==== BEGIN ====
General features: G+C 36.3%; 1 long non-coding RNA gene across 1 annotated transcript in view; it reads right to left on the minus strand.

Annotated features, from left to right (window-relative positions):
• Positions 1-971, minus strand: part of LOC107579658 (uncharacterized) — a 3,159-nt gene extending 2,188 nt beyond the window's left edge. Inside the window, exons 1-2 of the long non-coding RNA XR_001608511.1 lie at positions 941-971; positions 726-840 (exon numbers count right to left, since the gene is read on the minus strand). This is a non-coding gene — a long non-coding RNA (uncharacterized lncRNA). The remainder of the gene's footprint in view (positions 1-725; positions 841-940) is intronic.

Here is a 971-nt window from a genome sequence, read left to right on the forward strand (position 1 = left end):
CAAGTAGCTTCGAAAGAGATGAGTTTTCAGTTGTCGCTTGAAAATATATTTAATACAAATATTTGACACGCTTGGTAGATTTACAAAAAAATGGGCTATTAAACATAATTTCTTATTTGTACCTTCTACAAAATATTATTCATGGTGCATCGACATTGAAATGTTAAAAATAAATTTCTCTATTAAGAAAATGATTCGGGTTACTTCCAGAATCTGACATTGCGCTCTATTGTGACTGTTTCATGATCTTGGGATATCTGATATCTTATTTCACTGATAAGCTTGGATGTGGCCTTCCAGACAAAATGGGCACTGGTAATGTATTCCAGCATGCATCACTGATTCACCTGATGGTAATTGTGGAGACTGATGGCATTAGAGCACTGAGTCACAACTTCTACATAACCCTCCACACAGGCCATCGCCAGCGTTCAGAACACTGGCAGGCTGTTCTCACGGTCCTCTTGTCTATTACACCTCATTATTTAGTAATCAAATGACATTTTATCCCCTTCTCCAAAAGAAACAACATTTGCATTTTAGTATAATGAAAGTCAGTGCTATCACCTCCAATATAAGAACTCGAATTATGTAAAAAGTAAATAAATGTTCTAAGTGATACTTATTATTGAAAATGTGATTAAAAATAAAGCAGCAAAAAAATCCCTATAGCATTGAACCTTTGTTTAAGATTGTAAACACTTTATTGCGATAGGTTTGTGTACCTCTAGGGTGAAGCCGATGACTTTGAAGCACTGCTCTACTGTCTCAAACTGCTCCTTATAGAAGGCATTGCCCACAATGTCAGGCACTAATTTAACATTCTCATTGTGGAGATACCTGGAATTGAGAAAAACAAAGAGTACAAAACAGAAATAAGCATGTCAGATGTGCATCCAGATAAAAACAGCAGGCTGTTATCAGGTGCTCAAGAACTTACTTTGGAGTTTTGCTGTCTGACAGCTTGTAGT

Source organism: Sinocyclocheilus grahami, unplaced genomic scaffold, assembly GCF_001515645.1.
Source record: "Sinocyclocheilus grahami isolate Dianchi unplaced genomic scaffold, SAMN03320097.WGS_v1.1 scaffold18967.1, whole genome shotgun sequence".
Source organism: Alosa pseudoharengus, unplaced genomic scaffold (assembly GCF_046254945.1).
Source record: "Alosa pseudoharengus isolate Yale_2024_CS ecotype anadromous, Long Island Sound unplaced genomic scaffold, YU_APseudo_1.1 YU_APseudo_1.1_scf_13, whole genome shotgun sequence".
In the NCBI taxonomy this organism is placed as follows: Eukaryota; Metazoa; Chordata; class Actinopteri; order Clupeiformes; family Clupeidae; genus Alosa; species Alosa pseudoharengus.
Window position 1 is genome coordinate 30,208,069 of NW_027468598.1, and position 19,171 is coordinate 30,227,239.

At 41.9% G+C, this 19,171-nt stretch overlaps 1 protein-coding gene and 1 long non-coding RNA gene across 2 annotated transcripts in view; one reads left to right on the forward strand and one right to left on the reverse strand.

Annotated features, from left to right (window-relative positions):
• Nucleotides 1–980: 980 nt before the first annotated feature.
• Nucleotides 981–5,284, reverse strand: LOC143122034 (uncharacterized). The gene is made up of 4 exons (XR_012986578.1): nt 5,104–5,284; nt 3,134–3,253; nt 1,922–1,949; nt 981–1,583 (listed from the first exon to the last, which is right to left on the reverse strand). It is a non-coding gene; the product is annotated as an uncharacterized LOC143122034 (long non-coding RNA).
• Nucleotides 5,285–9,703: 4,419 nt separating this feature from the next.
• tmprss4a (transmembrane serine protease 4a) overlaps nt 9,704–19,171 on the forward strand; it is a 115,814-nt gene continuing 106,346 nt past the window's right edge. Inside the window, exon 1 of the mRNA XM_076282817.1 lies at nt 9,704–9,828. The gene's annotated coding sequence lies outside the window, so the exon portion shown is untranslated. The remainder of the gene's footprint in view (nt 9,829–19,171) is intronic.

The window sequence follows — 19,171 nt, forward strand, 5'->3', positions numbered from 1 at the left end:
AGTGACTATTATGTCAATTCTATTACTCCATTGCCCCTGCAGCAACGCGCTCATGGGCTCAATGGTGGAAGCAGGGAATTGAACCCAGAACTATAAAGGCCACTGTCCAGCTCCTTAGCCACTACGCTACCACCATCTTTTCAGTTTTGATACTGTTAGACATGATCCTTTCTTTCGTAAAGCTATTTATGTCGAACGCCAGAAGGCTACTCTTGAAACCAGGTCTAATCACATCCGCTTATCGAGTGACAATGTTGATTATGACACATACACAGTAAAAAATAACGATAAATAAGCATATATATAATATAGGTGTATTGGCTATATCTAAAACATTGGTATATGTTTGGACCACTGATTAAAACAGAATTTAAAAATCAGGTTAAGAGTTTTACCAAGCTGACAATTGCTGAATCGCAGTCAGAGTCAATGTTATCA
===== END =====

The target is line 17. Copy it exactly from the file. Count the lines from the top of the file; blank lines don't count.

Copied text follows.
• tmprss4a (transmembrane serine protease 4a) overlaps nt 9,704–19,171 on the forward strand; it is a 115,814-nt gene continuing 106,346 nt past the window's right edge. Inside the window, exon 1 of the mRNA XM_076282817.1 lies at nt 9,704–9,828. The gene's annotated coding sequence lies outside the window, so the exon portion shown is untranslated. The remainder of the gene's footprint in view (nt 9,829–19,171) is intronic.